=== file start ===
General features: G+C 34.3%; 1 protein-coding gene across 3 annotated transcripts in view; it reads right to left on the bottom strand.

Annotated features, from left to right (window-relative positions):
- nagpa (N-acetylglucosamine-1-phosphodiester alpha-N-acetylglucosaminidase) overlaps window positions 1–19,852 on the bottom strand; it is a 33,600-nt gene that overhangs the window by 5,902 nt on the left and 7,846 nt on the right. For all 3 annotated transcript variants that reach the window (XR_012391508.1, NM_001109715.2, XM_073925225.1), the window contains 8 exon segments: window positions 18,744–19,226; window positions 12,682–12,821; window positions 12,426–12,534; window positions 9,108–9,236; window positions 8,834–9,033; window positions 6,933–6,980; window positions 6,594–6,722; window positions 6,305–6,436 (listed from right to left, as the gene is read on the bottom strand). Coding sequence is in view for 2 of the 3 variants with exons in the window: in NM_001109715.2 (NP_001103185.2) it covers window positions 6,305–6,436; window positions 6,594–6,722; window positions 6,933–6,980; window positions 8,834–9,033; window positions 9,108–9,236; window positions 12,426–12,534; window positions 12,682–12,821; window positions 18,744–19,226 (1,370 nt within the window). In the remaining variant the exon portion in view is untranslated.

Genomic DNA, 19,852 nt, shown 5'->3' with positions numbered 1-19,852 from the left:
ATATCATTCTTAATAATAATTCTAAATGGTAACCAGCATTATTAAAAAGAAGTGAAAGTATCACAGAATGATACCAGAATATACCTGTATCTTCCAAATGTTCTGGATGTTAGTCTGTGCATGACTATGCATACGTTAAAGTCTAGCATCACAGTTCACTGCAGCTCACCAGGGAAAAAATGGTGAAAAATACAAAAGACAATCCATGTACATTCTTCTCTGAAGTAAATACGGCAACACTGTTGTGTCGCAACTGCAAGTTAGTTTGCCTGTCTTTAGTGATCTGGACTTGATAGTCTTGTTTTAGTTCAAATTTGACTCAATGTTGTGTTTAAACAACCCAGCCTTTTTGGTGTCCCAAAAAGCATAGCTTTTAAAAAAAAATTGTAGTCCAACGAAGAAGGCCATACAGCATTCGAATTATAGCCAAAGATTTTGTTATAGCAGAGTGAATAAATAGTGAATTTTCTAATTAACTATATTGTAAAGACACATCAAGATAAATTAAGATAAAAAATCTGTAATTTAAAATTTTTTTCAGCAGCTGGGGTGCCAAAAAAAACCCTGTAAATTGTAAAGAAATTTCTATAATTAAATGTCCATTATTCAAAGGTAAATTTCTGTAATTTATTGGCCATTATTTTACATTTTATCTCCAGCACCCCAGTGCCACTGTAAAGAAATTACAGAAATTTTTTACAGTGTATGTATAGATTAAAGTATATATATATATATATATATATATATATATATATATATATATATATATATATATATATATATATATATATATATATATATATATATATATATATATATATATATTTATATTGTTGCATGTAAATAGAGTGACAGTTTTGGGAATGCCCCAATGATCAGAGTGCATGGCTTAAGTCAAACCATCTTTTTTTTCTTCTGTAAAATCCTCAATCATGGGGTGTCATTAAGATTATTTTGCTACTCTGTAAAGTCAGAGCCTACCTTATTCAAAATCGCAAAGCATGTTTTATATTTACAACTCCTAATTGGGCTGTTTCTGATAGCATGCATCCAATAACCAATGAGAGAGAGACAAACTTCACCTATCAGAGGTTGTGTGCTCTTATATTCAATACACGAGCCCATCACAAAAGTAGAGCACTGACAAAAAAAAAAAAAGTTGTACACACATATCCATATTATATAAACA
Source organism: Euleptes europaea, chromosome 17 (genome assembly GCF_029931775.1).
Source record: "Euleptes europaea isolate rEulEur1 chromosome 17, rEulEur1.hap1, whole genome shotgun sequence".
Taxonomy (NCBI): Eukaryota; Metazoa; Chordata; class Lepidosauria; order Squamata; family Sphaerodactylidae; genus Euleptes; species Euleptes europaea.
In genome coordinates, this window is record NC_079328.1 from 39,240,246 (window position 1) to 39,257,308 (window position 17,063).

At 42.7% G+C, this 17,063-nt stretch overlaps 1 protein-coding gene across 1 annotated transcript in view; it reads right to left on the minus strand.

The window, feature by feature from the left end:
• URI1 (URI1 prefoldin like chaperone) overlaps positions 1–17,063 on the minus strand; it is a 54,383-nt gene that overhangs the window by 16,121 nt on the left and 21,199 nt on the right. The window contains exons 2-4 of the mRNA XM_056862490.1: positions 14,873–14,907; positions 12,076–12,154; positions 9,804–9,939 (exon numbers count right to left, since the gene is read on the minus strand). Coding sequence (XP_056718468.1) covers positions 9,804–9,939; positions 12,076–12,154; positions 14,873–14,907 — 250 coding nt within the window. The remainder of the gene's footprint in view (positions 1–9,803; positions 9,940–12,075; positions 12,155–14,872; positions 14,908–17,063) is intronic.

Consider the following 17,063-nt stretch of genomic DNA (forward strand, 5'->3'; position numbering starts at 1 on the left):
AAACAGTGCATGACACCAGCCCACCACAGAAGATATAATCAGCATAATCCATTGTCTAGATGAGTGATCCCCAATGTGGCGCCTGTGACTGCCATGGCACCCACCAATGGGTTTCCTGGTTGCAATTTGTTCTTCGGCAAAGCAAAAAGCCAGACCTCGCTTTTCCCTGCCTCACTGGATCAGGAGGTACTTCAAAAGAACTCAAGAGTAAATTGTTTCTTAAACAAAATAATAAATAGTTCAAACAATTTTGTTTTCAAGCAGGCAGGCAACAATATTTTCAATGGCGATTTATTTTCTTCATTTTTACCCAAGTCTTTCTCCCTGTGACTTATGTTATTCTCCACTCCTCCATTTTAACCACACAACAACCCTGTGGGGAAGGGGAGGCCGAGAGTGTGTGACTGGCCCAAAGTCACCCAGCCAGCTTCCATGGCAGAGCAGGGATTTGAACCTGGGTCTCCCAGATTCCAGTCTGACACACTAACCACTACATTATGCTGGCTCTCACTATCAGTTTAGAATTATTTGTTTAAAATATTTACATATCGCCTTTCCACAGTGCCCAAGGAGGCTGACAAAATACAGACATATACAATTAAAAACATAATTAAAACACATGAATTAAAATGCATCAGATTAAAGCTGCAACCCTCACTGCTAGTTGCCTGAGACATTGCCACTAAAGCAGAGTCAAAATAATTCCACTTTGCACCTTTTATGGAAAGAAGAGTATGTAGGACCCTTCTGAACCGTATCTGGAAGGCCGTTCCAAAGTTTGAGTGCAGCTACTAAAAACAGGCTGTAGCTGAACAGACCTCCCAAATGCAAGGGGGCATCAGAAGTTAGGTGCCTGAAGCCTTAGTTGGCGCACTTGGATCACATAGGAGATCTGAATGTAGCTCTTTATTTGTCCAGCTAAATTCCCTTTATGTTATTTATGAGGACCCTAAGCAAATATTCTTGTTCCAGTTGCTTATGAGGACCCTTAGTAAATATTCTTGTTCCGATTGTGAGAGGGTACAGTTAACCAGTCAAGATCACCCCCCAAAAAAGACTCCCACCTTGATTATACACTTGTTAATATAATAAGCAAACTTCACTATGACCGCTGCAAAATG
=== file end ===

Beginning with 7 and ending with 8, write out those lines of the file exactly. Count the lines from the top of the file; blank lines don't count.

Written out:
Source record: "Euleptes europaea isolate rEulEur1 chromosome 17, rEulEur1.hap1, whole genome shotgun sequence".
Taxonomy (NCBI): Eukaryota; Metazoa; Chordata; class Lepidosauria; order Squamata; family Sphaerodactylidae; genus Euleptes; species Euleptes europaea.